I am so thankful that underage kids have to have co-signers, but I hope they have to PROVE their ages, so how do they do that with the credit card companies? I mean, after all, when dogs get credit card offerss, well…..

Ms. Kentucky

August 19th, 2009
8:07 pm

My advice to everyone is this…avoid credit cards as much as much as you possibly can. I have an excellent credit score, but that doesn’t stop the credit card company which I have from raising my interest rate too…just as they did with Samantah. As another poster stated, pay the balance off each month.

DawgNole

August 19th, 2009
8:22 pm

Clyde may not be perfect, and he may be a douche, but he’s dead right with his comments about paying off that credit card balance (down to the Big Zero) each and every month–as are those who agreed with him. It matters not one bit how much interest the greedy bank is charging you if you pay off that balance EVERY month. Discipline yourself to do this; it will be one of the wisest investments you ever make.

look in the mirror

August 19th, 2009
9:42 pm

i’ll have to side with clyde on this one. he may not have said it in the most tactful of ways but he’s right – the easiest way to avoid all of this is to just not carry a balance.

@ samantah – i’m not for a second about to say that credit card companies are angels – far from it. it is, however, pretty narrow minded to think that it’s purely the greed of those evil corporations that got us into this situation. what about the greed of all the people that spent well beyond their means and racked up enormous amounts of credit card debt? don’t they have a hand in this as well? the credit card companies certainly aren’t helping with their less-than-ethical tactics, but who among us has been forced by a credit card company to rack up charges?

[...] Credit card act in effect today [...]

Stan

August 20th, 2009
9:33 am

Do not worship at the alter of the all mighty FICO! I have been deeply in debt before and clawed my way out of it. I had a CC (with a zero balance) send notice a few weeks ago about cutting my available credit, so I called them and had them cut all the way to zero. I now NEVER have to worry about making a payment to them again.

Ever notice that the biggest buildings downtown are the bank buildings. Stop giving them money. It is too hard to come by to give it to them in “easy monthly payments”!!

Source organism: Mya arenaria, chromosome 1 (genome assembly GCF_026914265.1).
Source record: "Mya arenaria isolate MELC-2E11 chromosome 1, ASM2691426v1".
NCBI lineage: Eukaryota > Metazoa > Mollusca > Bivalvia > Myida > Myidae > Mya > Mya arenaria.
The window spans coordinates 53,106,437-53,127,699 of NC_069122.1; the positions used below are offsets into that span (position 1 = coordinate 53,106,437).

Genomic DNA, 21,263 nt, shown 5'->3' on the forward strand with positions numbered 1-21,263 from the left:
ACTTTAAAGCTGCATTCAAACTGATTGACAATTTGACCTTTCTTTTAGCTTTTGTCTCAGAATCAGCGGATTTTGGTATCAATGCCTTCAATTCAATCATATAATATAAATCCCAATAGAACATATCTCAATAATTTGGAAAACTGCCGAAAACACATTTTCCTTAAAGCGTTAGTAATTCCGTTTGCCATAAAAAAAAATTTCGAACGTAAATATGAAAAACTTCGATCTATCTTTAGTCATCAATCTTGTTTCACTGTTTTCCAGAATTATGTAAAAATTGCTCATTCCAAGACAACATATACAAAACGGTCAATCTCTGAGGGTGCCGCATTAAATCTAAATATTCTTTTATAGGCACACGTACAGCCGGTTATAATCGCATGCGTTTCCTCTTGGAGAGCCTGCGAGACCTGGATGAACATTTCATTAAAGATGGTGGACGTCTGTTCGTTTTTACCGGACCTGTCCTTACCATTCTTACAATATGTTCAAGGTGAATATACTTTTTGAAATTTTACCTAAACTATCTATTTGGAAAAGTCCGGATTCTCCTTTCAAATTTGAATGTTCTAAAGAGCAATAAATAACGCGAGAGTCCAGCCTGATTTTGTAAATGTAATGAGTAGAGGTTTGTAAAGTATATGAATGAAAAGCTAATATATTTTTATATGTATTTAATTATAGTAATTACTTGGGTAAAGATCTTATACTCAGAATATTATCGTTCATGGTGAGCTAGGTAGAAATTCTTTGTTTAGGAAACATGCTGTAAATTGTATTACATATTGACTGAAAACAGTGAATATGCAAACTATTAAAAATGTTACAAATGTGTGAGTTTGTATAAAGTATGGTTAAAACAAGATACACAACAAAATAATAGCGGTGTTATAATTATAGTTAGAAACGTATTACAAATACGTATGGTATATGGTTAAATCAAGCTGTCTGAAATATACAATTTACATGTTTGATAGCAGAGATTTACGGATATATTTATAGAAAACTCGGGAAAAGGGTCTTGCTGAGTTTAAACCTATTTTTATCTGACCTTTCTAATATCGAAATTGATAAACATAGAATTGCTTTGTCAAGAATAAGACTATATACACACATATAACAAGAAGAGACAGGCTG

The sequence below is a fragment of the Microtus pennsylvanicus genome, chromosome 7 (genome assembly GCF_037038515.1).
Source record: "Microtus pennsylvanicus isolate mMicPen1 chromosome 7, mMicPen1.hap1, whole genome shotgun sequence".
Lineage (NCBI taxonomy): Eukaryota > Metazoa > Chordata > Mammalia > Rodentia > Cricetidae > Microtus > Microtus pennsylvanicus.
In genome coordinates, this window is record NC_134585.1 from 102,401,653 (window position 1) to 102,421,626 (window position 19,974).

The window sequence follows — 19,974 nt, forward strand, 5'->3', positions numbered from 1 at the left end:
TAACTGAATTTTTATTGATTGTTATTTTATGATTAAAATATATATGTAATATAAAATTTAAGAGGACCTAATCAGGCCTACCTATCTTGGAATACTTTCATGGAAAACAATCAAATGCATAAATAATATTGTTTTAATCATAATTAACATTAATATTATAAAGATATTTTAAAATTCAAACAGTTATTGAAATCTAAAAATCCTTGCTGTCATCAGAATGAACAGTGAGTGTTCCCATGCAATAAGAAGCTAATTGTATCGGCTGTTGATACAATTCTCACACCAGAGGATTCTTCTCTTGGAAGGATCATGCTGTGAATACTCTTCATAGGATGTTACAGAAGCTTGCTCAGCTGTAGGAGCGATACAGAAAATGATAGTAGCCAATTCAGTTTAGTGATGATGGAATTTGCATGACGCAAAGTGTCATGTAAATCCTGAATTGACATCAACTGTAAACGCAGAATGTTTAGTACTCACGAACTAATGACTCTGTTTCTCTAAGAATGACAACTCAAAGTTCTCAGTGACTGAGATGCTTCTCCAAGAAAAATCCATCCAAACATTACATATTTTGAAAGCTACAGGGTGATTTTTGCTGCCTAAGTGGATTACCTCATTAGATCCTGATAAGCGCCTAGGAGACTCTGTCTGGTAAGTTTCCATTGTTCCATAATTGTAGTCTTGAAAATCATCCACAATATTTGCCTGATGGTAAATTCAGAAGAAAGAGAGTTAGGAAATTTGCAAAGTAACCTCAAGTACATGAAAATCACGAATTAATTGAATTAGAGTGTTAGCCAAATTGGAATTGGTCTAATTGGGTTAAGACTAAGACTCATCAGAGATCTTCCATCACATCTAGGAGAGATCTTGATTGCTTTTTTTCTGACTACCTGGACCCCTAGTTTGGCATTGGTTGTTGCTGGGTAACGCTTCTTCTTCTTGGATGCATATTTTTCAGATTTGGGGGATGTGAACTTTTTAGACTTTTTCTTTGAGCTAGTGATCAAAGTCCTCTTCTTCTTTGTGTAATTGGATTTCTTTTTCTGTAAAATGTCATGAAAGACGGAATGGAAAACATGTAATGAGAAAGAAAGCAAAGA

BTW Clyde is right

Aaron J

August 23rd, 2009
7:32 pm

Samantah, the credit card companies are reacting to new laws that increase the risk of their operations. Low rates were provided because creditors knew they could increase them quickly if a borrower defaulted on his agreement, or if the economy went south due to poor borrowing habits.

The economy indeed went south, and people reacted pretty much the same way. People are racking up debt because they have no cash and use their credit cards. High risk means high cost. If creditors are going to be limited in the changes they can make, its only natural to increase the rates. If you were a creditor, wouldn’t you be doing the same thing right now? Yeah, grass isn’t so green on the other side after all, is it?

And Ms. Cash, it might do well to comment on the fact that many banks and creditors are already in compliance with the two changes you mention in this article. Chase, for example, gave me almost two months’ notice when changing my APR and they give me 25 days after mailing my bill before payment is due. While the law has changed, it has little to no impact on many consumers, mostly because the market demanded a certain etiquette from creditors. The market was working pretty darn good, all things considered.

[...] new regulations may help students avoid coming out of school with thousands of dollars in credit card debt, it [...]

[...] The Credit CARD Act, which rolled out in part in August 2009, goes into a full effect Feb. 22. While it is meant to protect consumers from money-grabbing practices of card issuers, the path isn’t exactly all-clear for shoppers. [...]